in , , ,
- Advertisment -

“He was always killing in the ‘70s”: Kevin Smith Defends Zack Snyder Showing Henry Cavill’s Superman Killing General Zod in Man of Steel, Claims There Was Nothing Wrong

superman kills zod kevin smith

Henry Cavill’s Superman in the widely acclaimed Man of Steel belonged to a dark narrative that builds slowly and engulfs you whole. It wasn’t revolutionary or desperately creative. Zack Snyder entered the fray with an imperial vision of how he wanted to mold the new DC universe and when he left, the DCEU bore the mark of a haunting psychological phenomenon that has seduced the masses for almost a decade now. One of those marks includes Superman getting his hands bloody.

Man of Steel
Man of Steel (2013)

Also read: Former DC Films Head Walter Hamada Stopped Henry Cavill’s DCEU Return Because He Had Plans For a Black Superman

Recap: Superman vs General Zod Showdown in Man of Steel

The dread-filled silence of the screams and death that Zack Snyder magnificently applied to Man of Steel perhaps even overtakes his cinematography and color gradients. The director used the silence and benefitted from it because it left the impression of the ringing void that is left in the wake of an immense loss. That silence was depicted in the moments of Kevin Costner aka Jonathan Kent’s death and once more in the aftermath of Superman snapping General Zod’s neck.

Superman mourns taking General Zod's life
Superman mourns taking General Zod’s life

Also read: “This was just a cameo… imagine if they announce Man of Steel 2“: Henry Cavill’s Superman Cameo in Black Adam Setting Internet Ablaze Has Fans Convinced MoS 2 Could Resurrect DCEU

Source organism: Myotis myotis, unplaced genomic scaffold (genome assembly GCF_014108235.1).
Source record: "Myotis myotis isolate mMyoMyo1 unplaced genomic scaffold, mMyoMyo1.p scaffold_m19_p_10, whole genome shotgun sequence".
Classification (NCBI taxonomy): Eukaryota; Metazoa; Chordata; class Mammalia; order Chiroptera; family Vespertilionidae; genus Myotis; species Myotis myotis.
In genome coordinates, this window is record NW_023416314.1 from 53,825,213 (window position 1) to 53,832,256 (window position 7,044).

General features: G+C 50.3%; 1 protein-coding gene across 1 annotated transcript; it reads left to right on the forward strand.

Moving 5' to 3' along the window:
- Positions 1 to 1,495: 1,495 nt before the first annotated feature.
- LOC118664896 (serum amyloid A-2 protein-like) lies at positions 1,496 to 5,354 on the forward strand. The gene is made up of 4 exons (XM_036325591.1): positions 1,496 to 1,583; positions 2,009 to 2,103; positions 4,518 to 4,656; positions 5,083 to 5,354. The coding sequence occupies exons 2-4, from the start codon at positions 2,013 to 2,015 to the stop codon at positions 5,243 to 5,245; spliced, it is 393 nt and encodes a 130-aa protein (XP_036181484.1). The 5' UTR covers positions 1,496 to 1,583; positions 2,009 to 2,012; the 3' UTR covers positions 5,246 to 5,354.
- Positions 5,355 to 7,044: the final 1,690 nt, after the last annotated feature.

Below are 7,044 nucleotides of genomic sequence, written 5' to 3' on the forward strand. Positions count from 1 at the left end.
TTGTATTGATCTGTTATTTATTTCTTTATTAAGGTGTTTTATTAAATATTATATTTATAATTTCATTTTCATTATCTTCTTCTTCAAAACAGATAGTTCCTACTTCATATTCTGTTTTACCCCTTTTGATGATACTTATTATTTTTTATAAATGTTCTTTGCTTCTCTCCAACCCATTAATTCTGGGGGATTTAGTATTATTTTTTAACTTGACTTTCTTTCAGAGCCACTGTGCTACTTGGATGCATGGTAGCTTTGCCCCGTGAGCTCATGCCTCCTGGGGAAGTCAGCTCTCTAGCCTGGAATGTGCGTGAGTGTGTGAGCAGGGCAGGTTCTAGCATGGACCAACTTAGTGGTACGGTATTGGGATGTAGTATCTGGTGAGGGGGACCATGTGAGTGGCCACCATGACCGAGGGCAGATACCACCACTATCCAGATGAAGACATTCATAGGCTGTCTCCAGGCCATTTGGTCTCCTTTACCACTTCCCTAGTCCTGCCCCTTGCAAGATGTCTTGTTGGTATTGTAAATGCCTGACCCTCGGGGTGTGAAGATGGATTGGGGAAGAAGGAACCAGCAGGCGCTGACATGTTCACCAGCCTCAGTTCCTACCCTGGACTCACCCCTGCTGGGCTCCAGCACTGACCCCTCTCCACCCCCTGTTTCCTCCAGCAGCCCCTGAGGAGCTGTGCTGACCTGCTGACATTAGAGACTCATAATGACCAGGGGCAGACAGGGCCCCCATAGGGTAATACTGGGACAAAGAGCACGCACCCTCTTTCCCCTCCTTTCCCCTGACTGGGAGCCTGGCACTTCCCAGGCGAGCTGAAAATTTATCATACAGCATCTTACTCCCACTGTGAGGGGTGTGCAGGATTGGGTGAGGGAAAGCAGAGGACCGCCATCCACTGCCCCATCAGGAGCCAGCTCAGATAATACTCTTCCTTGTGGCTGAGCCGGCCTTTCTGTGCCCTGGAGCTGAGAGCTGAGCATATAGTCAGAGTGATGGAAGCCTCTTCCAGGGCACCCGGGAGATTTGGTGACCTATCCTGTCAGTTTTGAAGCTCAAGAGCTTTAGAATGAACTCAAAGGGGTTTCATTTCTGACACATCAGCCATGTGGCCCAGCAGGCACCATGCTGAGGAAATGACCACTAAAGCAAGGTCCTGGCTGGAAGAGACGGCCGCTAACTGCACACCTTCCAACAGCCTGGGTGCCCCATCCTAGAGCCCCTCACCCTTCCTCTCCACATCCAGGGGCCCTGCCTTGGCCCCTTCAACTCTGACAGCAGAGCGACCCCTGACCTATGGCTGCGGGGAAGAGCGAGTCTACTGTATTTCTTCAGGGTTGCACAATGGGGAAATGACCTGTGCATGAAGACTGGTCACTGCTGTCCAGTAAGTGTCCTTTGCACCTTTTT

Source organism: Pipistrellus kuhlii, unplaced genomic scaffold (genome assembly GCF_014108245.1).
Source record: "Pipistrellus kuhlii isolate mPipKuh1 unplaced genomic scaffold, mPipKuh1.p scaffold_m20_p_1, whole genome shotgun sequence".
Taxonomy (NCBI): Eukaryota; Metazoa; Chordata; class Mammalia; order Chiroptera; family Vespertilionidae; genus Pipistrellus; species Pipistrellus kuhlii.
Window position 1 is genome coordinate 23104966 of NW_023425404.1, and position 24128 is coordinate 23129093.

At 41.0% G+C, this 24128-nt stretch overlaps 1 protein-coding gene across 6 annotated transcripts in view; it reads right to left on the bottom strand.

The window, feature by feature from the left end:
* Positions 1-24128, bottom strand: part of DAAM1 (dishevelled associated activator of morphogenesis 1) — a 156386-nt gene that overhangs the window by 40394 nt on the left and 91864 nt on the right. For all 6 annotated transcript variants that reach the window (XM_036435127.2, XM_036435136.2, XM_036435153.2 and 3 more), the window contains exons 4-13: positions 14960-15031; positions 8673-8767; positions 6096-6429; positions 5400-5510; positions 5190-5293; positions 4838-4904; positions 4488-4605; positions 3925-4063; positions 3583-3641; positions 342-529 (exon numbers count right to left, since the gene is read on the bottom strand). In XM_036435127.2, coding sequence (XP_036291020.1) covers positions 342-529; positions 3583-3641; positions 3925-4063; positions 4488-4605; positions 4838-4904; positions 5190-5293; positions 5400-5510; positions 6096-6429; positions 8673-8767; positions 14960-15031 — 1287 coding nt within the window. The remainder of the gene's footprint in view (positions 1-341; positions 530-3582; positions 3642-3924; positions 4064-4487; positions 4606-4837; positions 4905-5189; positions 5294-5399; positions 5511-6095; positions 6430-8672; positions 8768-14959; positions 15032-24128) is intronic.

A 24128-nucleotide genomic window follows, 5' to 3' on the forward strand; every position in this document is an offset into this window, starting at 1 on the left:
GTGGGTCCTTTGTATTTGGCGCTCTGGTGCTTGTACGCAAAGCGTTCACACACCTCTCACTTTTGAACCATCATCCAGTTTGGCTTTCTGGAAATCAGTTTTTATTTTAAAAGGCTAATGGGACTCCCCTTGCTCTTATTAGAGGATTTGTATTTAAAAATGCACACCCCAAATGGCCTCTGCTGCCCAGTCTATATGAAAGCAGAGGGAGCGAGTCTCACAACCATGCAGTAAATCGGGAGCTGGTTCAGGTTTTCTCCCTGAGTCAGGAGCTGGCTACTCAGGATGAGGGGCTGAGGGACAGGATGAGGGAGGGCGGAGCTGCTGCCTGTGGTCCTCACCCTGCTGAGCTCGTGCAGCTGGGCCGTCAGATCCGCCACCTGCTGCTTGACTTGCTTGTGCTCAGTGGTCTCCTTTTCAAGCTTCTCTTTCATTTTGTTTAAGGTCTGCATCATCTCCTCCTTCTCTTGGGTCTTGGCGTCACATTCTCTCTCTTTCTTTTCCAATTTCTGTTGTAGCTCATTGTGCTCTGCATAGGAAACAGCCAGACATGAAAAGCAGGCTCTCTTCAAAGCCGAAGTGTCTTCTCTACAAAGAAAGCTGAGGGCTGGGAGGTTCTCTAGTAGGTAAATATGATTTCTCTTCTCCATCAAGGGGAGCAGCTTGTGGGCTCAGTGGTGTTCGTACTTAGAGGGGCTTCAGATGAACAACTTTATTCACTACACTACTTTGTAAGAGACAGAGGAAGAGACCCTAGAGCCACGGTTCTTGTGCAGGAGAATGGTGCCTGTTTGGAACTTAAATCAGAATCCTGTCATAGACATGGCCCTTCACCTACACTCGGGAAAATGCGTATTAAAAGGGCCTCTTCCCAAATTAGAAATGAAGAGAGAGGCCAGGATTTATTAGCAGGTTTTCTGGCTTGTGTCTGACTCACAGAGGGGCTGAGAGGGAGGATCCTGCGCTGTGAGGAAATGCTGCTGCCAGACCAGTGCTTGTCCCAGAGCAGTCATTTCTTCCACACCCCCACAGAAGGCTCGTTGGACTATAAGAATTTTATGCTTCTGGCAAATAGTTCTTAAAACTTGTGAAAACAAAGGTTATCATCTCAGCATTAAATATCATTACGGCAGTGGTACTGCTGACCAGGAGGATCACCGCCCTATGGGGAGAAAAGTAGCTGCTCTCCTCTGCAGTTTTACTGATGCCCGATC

The skyscraper crashing fight that demolished half of the Metropolis was a constant ringing of shattering glass and unbridled demolitions. But in the end, none of those moments mattered when the sounds tuned out and Superman screamed with the loss of his humanity which he craved so hard to preserve. The moment was not just definitive in the becoming of the comic book character but was a topic of controversy among the fans of the newly minted DCEU who did not want to accept a morally grey character as their hero and savior.

Also read: “Snyder gave us Superman: Destroyer of Civilians”: Zack Snyder’s Controversial Decision From Henry Cavill’s Man of Steel Sends DCEU Fans Into a Frenzy

Kevin Smith Defends the Controversial Superman Scene

According to screenwriter, actor, and director, Kevin Smith, there was no overt and unjust exploitation of creative liberty where Zack Snyder’s Man of Steel is concerned, especially while referring to the infamous death of General Zod. Snyder’s Superman was not the first to commit the act with such finality on the screen and Smith assuredly reminds his readers of the fact by referencing the Supe from the ’70s and ’80s era.

“[Christopher Reeve’s] Superman very controversially snapped General Zod’s neck, which I didn’t quite understand… because in Superman II, General Zod is also killed in the Fortress of Solitude. They just presumably leave his body. So, when people are like, ‘Hey man, this ain’t Superman,’ I’m like, ‘I don’t know. Superman was killing people in the 70s and the 80s, as well.'”

Henry Cavill's Superman in the aftermath of General Zod's murder
Henry Cavill’s Superman in the aftermath of General Zod’s murder

Also read: “He’s heaven! He’s got a sexuality”: Original Lois Lane Actor Margot Kidder Called Henry Cavill Sexier Than Christopher Reeve’s Superman

Smith’s mention of the particular film that depicts a morally ambiguous Superman was Christopher Reeve‘s Superman II (1980) when the titular hero kills General Zod after taking away his powers, essentially turning the Kryptonian villain into a mortal. But the fundamental difference between Superman II and Man of Steel is the depiction of pain, grief, and remorse shown in the aftermath of the action — in the case of the former, there was none while for the latter, Henry Cavill‘s silent scream still echoes in the vaulted corners of our minds.

Source: GQ

Written by Diya Majumdar

At 25, Diya Majumdar is inching closer to getting to the bottom of every film and television's history in existence. Having graduated with honors in literature from Miranda House, DU, her passion and profession both include dissecting the world of cinema, with more than 800 published articles on Fandomwire. She is a liberally opinionated person with an overbearing love for Monet, Edvard Munch, and Van Gogh and boasts of being an avid painter of all their troubled works.